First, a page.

How To Repair Rust On Your Car Or Truck? Orange Peel Repair and More Autobody Q&A

Rust can make an instant impression. But the biggest fear that many car owners have when they see rust on their vehicle is just how much will it cost? We’ve all been through it. Your vehicle has been sitting, unused for a few days – weeks even! Before you go anywhere near it again, you have to get all of that orange peel, rust, and dry, chalky paint off of your car’s body. Read this post or watch the full video which covers more about what to do in this kind of autobody and paint problems. Get Free Auto Body Training Guides and Videos here and don’t forget to LIKE and SUBSCRIBE to my YT channel. Stay tuned for new videos coming out. 

What grit sandpaper do I use to cut the orange peel down initially? And what is the best way to remove the rust? 

So what you can get in this area, your rain, your drip rail here, I would grind all that out with a grinder. Grind it all out, take it all out and just get a new seam seal. They might have a product called Drip Rail, look into it.

There’s a filler that you can put back in here to give it that protection from rust. But for now, I would grind it, prep it, and paint it. You could always put the bead seam sealer over it when you’re done, it comes in different colors, but you can also paint it as well. So double-check that but as far as the rest of the top here, I would go down. You could probably use 100 or maybe even 80 grit. 80 To 100 grit, sand it all down to the bare metal.

Then you can get white vinegar, mixed with water 50:50, put it on a rag, and just wipe it down wet with vinegar. The vinegar will kill the rust let that dry and once that’s dried, get 80 grit again or you could even be down to 100-150 grit. It doesn’t matter whatever grit you feel. Get it sand after the vinegar-water dries, you could resend with 100 150 grit, blow it off, tack it and I would spray some epoxy primer on it. Mix up a quart or whatever you’re working with, spray 2-3 heavy coats of epoxy on it, let that flash, then you can spray 2-3 coats of 2k filler primer on top of it and block it out.

If you see any imperfections after that point, you’re going to have a lot of material on it. So if you see any imperfections after you block it, you get it down, after the 2k you can start with like a 240 to 320 give or take to kind of cut off some of the primer, orange peel, or just to get down so basically get to where you filled all your little pits. If it looks good, keep going and finish it with 400 then you could put paint on it. If you have pits that you still have to fill, then that’s when you would fill the pits with a glazed putty. You could use a 1k or 2k, I would probably use 2K glaze putty. You would glaze putty it, block it, primer it again and then you’re ready for paint.

So this orange peel, if you’re doing panels use a slow reducer, slow activator, and slow hardener. Because it’s going to give your paint a better chance to flow out. Now it looks like to me that you’re just not laying it on glossy/paint on enough. You’re spraying it but it’s you’re not laying enough paint on it which is giving you this type of orange peel-dry finish. It looks pretty bad, instead of buffing it out, I would re-clear it.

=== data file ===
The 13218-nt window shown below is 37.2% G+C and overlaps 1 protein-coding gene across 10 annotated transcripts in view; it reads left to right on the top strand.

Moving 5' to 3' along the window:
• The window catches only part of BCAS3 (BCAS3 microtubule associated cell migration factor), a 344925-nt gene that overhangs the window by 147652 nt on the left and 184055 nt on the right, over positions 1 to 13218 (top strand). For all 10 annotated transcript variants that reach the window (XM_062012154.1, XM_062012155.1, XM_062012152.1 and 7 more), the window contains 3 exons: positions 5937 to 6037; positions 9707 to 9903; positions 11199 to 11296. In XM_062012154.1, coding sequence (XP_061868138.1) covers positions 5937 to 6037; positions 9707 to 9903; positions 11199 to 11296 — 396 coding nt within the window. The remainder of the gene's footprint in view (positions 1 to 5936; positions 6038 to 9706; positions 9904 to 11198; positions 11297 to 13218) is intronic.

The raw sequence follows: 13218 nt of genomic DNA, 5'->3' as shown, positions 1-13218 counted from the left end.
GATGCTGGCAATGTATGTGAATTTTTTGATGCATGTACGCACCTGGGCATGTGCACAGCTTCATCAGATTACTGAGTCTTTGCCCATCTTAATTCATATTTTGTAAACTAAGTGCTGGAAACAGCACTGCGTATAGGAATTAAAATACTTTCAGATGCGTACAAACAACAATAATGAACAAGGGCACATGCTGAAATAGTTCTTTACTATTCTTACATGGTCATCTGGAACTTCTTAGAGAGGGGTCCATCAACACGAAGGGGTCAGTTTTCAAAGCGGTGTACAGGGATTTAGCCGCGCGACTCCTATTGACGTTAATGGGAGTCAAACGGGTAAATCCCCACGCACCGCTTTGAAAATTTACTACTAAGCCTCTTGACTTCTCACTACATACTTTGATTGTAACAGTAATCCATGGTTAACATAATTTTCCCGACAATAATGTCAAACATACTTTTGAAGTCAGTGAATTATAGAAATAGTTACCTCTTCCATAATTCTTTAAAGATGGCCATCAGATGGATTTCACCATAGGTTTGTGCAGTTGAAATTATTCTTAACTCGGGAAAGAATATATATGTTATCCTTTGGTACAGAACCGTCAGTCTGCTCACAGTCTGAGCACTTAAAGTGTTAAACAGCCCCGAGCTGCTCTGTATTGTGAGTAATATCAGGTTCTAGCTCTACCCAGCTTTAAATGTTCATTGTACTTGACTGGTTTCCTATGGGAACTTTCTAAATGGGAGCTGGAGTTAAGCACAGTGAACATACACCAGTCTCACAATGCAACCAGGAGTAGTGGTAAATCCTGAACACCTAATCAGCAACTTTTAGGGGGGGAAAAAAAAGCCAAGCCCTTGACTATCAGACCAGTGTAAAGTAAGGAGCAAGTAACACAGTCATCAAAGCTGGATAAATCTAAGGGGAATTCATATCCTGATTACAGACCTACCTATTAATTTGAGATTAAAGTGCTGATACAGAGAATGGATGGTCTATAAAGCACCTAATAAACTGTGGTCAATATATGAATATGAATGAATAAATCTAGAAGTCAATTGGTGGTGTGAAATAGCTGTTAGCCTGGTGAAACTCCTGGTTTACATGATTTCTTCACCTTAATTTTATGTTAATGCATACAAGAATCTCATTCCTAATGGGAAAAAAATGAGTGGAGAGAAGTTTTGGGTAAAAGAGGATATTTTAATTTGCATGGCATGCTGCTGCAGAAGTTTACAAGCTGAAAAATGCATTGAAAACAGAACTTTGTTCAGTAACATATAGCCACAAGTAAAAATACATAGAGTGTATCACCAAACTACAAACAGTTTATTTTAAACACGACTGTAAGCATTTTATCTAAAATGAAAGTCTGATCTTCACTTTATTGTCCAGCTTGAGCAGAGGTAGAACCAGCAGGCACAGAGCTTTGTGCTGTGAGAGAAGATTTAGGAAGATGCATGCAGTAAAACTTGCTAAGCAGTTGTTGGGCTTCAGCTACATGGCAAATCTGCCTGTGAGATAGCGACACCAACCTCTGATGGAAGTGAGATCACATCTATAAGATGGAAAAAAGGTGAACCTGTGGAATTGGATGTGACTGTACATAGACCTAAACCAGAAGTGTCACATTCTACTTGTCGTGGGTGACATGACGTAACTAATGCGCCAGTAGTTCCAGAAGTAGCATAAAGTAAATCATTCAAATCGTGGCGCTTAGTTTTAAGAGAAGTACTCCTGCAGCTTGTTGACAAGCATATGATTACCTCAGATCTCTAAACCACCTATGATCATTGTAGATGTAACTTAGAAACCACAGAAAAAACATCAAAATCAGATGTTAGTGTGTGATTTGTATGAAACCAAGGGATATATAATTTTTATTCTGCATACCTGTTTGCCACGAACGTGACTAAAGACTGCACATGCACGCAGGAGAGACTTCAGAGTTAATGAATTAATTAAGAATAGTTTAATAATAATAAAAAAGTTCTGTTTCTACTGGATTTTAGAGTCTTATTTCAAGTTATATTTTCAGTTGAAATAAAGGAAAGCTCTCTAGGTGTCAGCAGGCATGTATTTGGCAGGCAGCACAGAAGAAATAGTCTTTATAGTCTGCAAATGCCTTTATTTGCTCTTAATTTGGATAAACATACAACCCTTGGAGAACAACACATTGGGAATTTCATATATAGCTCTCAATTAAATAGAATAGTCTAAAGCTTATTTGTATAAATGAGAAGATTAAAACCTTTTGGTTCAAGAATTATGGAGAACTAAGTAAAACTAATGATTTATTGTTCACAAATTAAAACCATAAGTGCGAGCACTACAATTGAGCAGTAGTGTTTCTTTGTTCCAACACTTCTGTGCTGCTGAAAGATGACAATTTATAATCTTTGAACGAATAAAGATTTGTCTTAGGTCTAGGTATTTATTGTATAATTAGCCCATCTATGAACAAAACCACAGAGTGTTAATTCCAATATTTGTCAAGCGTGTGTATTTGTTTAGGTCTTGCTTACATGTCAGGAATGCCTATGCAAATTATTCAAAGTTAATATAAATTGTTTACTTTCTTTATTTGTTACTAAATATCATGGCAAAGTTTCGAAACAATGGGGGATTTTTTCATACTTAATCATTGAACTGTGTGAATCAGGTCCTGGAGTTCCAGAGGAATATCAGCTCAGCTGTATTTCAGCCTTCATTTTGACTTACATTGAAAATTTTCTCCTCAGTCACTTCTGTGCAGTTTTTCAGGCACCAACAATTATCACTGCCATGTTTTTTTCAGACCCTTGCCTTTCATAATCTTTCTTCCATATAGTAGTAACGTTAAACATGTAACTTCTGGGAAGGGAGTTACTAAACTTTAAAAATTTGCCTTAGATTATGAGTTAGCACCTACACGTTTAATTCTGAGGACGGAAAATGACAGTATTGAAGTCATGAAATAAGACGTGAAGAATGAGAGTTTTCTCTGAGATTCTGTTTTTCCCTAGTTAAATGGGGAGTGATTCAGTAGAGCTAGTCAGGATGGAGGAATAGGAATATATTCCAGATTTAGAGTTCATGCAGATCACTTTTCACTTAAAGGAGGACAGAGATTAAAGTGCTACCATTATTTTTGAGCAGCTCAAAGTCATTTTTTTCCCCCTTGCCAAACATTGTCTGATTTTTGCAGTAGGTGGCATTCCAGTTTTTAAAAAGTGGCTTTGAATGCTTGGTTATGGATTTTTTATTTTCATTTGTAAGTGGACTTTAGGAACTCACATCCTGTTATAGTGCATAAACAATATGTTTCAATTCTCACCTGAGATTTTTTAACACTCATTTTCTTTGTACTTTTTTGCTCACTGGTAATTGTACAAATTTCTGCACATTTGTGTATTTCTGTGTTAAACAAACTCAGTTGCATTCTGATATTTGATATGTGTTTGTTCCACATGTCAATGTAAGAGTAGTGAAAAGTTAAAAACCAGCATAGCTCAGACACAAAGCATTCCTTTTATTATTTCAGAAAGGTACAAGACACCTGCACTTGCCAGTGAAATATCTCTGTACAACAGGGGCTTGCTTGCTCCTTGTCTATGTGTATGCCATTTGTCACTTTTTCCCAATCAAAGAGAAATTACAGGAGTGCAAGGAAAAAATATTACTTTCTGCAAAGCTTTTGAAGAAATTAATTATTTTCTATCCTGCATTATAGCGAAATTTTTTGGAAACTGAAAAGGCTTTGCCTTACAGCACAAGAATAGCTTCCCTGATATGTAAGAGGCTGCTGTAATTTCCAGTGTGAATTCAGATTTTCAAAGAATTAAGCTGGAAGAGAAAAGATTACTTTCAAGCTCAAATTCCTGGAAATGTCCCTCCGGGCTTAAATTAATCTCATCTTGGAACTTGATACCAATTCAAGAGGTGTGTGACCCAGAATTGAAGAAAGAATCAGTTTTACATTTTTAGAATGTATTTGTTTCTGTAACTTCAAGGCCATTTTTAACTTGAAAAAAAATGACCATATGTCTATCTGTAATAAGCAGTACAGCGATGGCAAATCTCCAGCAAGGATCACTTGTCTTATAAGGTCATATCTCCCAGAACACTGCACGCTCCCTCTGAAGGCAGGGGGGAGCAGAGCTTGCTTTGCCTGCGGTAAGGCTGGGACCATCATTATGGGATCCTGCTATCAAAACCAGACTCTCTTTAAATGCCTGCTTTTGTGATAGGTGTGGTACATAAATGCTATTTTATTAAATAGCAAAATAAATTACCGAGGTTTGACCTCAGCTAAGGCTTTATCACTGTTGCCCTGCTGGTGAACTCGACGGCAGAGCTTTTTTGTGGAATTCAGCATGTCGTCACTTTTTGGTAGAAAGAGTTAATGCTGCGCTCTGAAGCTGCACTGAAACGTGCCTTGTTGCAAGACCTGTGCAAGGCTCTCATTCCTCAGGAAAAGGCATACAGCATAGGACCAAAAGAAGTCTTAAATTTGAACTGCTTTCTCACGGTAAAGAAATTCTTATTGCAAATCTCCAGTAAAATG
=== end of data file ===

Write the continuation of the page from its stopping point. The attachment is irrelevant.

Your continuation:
I would sand it down with like 800 grit, you don’t have to go down or cut the orange peel out but just at least knock off the high edges. Basically the high areas of the orange peel, you don’t have to go all the way down till it’s flat because you might cut through to the red base coat.

But just knock it down, lay two coats of heavy clear coat on it, and then you can cut and buff that, that’s what I would do. If you feel like you want to start over, you can just cut it down even more. You might risk going through the base coat then just give it a new coat of base and clear coat it again. Make sure you lay it on really heavy. I think that’s the number one problem people have when they’re spraying is they’re not putting enough paint on it. It’s because of the fear of running or whatever. I would rather have a run than have dry patches or a dry paint job. There’s nothing worse than a dry paint job with a run. You can sand it out and fix it.

This orange peel, you’re not laying enough paint on it or a combination of too low air pressure. You’re not atomizing your paint, good as much as you should be. The low air pressure will make your paint kind of like blotch on instead of lay on. But even if you have a low psi, if you’re laying it on, it’s gonna get glossier than that, so low pressure has a little bit to do with it.

Make sure you’re spraying your clear coat at 27-28 trigger pulled, 27-29 PSI trigger pulled, read the gauge, it says 27,28-29 that’s what you should be spraying clear coat at, and don’t be afraid to lay it on. 

The other thing could be the spray gun. If you have a crappy spray gun it might not atomize your paint as well and you get that. This is why I recommend at least a medium-grade spray gun and you’re going to get good results. Cheap spray guns, the triggers are messed up and you don’t get the best optimization, and sometimes when you clean them all the color comes off.

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🔗For more helpful links🔗

Paint Peeling Repair | Paint Gun Settings | Best Sandpaper Grit and More Autobody Q&A

Primer, Base/Clear Spray Gun, Sand to Bare Metal or Not? Causes of Orange Peel? | More Autobody Q&A

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